Smarter access to analytics for process engineers

Access to analytics

How pattern recognition software leverages historian data to automate information gathering for plant engineers and managers.

In today’s information age, data is everywhere. Plant and operations managers receive vast amounts of both structured and unstructured data every day. But how can they improve operational efficiencies and manage this data as usable nuggets of information? In this article we explain how process data can be accessed quickly as useful information and affordably improve performance.

Predicting process performance today

In order to run a plant smoothly, process engineers and operators need to be able to accurately predict process performance or the outcome of a batch process, while eliminating false positives. Accurately predicting process events that will likely happen in a plant or facility requires accurate process historian or time-series search tools and the ability to apply meaning to the patterns identified within the process data.

Historians serve as a repository for process data from many systems, making them a good source for advanced analytics. However, process historian tools are not ideal for automating the analysis of the data or search queries. They are ‘write’ optimized and not ‘read/analytics’ optimized. Finding the relevant historical event and building the process context is usually a laborious time consuming task. They often require a great deal of interpretation and manipulation and are less than automated, performing rear-looking trends or export raw data in Microsoft Excel. The tools used to visualize and interpret process data are typically trending applications, reports and dashboards. These can be helpful, but are not particularly good at predicting outcomes.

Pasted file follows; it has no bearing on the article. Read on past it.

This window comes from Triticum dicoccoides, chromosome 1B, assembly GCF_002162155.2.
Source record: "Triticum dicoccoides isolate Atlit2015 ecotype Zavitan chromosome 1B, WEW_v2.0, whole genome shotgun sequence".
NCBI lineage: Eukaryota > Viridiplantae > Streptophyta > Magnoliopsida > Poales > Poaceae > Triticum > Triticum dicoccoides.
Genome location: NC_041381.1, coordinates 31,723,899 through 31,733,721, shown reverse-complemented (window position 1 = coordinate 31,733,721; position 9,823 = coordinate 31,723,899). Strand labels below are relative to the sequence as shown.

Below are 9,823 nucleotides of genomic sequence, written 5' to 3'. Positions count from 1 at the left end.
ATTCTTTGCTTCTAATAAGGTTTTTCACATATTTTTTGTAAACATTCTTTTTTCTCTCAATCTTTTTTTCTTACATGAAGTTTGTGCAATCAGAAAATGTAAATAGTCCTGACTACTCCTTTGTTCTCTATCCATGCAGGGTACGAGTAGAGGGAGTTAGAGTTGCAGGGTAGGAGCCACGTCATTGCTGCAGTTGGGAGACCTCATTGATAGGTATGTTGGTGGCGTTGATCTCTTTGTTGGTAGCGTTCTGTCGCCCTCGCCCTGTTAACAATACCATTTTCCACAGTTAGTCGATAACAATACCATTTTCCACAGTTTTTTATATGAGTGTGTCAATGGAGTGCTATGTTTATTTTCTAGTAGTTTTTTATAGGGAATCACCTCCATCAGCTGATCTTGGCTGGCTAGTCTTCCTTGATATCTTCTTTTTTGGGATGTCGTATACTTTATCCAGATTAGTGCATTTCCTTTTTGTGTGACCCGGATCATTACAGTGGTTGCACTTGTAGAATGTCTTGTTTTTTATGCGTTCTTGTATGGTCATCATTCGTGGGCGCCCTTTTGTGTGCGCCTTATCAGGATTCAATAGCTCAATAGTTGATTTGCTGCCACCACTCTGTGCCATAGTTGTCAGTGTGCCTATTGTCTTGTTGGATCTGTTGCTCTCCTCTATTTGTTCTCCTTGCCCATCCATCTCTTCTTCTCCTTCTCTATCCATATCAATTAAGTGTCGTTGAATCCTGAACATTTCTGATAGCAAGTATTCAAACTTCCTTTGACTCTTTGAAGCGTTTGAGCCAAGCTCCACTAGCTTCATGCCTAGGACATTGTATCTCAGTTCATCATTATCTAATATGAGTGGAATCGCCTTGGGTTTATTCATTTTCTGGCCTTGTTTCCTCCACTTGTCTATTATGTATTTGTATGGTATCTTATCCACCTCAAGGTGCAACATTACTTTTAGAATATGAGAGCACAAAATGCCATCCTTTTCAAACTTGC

Predictive analytics & data science

Predictive analytics, a relatively new dimension to analytics tools, can provide valuable insights about what will happen in the future based on historical data, both structured and unstructured. Many predictive analytics tools start by using a more enterprise approach and require more sophisticated distributed computing platforms such as Hadoop or SAP Hana. These are powerful and useful for many analytics applications, but represent a more complex approach to managing both plant and enterprise data. Companies that use this enterprise data management approach must often employ specialized data scientists to help organize and cleanse the data. In addition, data scientists are not intimately familiar with the process like engineers and operators, which limits their ability to achieve the best results.

Limitations of data modelling software

Many of these advanced tools are perceived as engineering-intensive “black boxes” in which the user only knows the inputs and expected outcome, without any insight into how the result was determined. Understandably, for many operational and asset related issues, this approach is too expensive and time consuming and require a highly skilled data scientist. This is why many vendors target only the 1 percent of critical assets, ignoring many other opportunities for process improvement.

“There is an immediate need to search time-series data and analyze that data in context with the annotations made by both engineers and operators to be able to make faster, higher quality process decisions. If users want to predict process degradation or an asset or equipment failure, they need to look beyond time series and historian data tools and be able to search, learn by experimentation and detect patterns in the vast pool of data that already exists in their plant.”